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Authors try all kinds of things to promote their book – here's what really works

Words by Amy Lord

For writers, marketing can be a dirty word.

After months or even years locked away with a story, they have to turn their gaze outward and embrace self-promotion.

This usually happens after the book comes out. But never one to do things the easy way, I’ve flipped the publishing process on its head by deciding to crowdfund my debut novel with Unbound. That means I’ve spent a large portion of the last few months shouting about my book and trying to persuade people to pledge to the campaign.

Crowdfunding isn’t that different to marketing, it simply brings the hard work to the beginning of the publishing process. If the campaign is unsuccessful, the book won’t be released.

Throughout my campaign, I’ve heard people say again and again that the one thing guaranteed to secure pledges is to approach your friends, family and colleagues directly. People try all kinds of things to fund their books, but that is the one thing that really works.

But what that does mean is you need a large network to have a chance of reaching your target.

Crowdfunding has so far taken me on a journey through multiple guest blogs, radio interviews, endless posts on social media, a new Medium profile, videos of me talking about why I wrote the book and chose to crowdfund it, visits to book clubs and a couple of hundred emails, Facebook DMs and private messages on Twitter.

"Many other writers are in the same position: your voice is always competing to be the loudest, to reach the audience most likely to be interested in your book."

I’ve featured on the alumni newsletter at my university, been promoted by New Writing North and retweeted by the Bath Novel Award. It helps that I have a track record with both organisations, having won a Northern Writers’ Award and been longlisted for the Bath Novel Award. Any success for their writers is something they want to shout about. But many other writers are in the same position: your voice is always competing to be the loudest, to reach the audience most likely to be interested in your book.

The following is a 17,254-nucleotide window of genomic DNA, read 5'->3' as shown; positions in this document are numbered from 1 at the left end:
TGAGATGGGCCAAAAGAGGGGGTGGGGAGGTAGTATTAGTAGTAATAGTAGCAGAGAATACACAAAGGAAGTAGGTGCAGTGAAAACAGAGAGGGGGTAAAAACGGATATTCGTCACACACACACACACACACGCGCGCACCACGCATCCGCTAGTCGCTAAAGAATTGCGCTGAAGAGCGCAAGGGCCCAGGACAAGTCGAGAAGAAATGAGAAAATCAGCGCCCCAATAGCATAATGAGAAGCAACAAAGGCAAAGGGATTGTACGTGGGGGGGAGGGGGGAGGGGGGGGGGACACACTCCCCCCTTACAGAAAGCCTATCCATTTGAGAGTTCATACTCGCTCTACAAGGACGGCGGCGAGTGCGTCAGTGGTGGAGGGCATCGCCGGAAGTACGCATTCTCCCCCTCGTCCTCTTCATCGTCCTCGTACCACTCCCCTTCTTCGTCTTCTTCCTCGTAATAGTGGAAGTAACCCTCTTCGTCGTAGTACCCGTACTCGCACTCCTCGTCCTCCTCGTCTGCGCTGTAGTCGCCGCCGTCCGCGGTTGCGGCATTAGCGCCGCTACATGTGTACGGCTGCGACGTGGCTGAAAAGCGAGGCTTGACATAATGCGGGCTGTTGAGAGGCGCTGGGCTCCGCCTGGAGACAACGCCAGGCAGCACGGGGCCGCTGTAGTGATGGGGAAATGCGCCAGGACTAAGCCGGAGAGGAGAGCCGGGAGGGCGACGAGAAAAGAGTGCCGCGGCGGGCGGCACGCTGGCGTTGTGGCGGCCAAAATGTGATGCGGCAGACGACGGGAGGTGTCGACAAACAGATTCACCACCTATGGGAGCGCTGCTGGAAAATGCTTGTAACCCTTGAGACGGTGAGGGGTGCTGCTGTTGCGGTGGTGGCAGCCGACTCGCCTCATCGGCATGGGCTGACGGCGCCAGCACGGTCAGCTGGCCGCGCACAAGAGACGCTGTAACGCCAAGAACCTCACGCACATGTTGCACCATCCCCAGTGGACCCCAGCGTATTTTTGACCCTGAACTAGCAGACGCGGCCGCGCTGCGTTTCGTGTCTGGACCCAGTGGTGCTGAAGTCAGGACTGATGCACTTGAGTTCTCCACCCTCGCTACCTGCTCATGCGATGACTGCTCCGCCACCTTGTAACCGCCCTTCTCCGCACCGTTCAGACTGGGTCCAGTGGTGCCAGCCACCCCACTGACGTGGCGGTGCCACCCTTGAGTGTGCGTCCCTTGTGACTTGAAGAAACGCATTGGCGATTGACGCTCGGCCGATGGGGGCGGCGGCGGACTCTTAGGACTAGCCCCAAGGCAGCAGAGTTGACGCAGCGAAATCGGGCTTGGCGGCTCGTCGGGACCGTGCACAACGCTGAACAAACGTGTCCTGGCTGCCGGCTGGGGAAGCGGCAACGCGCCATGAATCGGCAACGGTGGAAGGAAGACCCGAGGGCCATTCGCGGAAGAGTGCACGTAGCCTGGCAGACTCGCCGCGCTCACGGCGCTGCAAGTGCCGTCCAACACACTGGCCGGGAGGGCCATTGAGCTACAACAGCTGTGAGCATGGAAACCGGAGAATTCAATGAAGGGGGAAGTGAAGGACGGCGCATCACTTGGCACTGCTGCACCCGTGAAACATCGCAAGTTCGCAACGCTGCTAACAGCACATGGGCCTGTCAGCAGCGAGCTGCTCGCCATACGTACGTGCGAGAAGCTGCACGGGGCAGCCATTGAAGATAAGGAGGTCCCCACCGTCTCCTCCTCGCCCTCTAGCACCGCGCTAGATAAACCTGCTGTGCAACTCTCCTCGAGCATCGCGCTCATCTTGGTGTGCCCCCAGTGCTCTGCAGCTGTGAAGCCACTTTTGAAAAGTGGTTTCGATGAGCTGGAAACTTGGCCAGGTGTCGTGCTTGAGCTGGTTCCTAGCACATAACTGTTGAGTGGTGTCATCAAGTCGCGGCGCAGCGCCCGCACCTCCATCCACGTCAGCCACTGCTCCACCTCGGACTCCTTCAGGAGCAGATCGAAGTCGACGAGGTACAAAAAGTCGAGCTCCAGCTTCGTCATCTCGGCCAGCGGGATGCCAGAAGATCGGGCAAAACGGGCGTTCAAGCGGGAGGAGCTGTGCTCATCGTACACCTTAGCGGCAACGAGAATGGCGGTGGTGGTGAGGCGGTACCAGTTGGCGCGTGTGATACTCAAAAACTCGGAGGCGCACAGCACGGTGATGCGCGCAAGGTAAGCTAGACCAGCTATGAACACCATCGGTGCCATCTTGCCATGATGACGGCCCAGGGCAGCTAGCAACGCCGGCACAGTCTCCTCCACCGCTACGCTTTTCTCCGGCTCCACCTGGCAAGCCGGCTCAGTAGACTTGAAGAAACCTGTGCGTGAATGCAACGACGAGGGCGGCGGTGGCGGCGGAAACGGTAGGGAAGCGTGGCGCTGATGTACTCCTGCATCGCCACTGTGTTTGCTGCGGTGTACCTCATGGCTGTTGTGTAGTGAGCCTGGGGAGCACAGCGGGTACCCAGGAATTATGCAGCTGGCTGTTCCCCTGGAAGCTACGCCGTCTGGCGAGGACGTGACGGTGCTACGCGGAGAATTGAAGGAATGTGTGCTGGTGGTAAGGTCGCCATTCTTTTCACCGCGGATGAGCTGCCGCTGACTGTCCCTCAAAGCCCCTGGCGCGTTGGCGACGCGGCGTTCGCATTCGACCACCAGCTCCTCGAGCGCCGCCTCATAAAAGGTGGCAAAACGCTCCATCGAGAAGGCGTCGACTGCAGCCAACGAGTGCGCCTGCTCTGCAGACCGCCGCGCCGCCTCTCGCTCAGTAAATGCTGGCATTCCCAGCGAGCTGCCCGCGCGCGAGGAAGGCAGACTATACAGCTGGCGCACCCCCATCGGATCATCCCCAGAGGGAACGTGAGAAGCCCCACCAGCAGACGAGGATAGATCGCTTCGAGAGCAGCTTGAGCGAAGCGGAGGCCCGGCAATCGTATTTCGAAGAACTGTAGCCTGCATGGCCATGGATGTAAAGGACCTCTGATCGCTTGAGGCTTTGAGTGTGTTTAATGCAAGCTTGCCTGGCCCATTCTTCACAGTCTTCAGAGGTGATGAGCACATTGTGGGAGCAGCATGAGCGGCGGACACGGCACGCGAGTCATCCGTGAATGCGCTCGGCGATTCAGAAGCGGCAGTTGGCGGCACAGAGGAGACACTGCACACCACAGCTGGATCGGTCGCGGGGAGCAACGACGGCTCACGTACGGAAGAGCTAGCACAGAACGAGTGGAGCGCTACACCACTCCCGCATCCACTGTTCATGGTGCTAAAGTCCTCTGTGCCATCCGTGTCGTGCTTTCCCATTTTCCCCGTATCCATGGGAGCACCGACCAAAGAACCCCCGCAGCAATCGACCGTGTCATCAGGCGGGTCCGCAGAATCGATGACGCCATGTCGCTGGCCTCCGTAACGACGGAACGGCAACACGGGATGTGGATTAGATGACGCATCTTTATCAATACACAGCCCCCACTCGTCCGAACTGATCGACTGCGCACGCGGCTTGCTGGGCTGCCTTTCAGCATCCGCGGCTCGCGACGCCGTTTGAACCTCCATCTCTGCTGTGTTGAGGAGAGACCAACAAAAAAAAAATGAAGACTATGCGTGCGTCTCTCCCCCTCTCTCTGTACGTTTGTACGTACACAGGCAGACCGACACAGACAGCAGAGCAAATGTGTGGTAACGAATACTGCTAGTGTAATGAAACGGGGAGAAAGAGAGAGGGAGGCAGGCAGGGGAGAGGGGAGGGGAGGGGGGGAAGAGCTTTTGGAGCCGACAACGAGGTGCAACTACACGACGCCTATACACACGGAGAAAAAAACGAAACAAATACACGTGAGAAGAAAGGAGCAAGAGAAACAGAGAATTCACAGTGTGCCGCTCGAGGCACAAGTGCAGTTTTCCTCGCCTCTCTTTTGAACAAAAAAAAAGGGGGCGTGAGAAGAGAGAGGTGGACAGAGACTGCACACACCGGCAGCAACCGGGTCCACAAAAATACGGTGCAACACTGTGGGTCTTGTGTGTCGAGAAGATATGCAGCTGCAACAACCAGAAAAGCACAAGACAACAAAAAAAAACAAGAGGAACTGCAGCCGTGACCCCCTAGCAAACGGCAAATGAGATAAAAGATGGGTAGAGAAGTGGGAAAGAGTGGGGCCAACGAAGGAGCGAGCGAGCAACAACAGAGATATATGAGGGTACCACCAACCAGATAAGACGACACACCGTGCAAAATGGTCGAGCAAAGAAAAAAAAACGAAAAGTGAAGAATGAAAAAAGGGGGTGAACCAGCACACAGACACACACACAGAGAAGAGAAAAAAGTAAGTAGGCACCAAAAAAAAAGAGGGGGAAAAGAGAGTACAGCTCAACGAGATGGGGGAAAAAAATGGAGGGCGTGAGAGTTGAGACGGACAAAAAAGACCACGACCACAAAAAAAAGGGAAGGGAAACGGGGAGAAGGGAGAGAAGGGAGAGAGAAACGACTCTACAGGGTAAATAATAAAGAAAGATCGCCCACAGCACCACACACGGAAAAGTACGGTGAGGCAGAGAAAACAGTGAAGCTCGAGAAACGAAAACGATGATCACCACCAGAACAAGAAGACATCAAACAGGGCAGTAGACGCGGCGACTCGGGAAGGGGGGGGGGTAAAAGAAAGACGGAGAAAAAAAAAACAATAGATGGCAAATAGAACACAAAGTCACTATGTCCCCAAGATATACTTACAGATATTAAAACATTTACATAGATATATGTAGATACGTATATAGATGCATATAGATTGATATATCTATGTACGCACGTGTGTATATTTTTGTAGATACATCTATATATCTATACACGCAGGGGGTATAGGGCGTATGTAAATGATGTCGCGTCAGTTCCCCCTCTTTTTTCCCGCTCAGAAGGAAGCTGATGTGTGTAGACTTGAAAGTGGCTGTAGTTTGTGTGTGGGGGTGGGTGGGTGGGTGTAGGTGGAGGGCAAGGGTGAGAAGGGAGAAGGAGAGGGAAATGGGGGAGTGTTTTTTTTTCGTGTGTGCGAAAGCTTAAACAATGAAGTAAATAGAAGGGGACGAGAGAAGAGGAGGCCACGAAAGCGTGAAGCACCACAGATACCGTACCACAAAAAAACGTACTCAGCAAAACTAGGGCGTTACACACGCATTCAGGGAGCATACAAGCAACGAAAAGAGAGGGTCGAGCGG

And that’s what you really need: people who will support you, who will shout from the rooftops that this book is worth reading. They’ll take your network and amplify it with their own. They will introduce you to new readers and give you inspired ideas just when your campaign is running dry.

Whether you’re crowdfunding or promoting a published book, it helps to have a plan. Before you start, take a look at your network and think about what opportunities it might offer. The book groups I visited were run by friends who were happy to have a guest author come along to read and talk about the publishing process.

I’ve been blogging for years and know plenty of bloggers happy to publish a guest post or an interview, or share my campaign on social media. Other posts have come about through networking on Twitter and Facebook groups, or because I’ve targeted local publications that might have an interest in my story.

When approaching bloggers, media or other organisations to feature your book, the key thing is to just ask. But be sure to do it politely and do your research first. Don’t pitch your crime novel to a blogger who is only interested in romance novels, or who doesn’t accept guest posts. Look for the people who enjoy books similar to yours, or whose followers might respond positively to you.

I’ve contacted a lot of people about my campaign. Not all responded, but many were happy to help in some way. The return for each article hasn’t been huge, but it’s so important to build word of mouth. And many bloggers will also review your book on Amazon or Goodreads, so it all adds up. Plus, all these articles mean you have a steady stream of content to keep your social media followers engaged.

Some people will tell you that a book must make an impact on its release but there are ways to extend the life of your promotional campaign.

The more you can do to promote your book, the better your chance of success. Not everything has to be high impact, just a simple tweet or contacting someone online each day can be enough to keep things moving. If you’re always chipping away, you’re less likely to get overwhelmed.

After years of being rejected by agents and publishers, crowdfunding and book promotion will introduce you to a whole new realm of rejection. It turns out securing a publishing contract isn’t the hardest part of becoming an author; crowdfunding has been tough, but it’s also given me an insight into the work I’ll need to do to promote my book when it’s released.

This process has taught me to be confident in standing up and shouting: I’m a writer and I have a story you should read.

Amy Lord is a writer, blogger and digital marketer from North East England. Check out the Unbound page for her novel The Disappeared here and find Amy on Twitter here.

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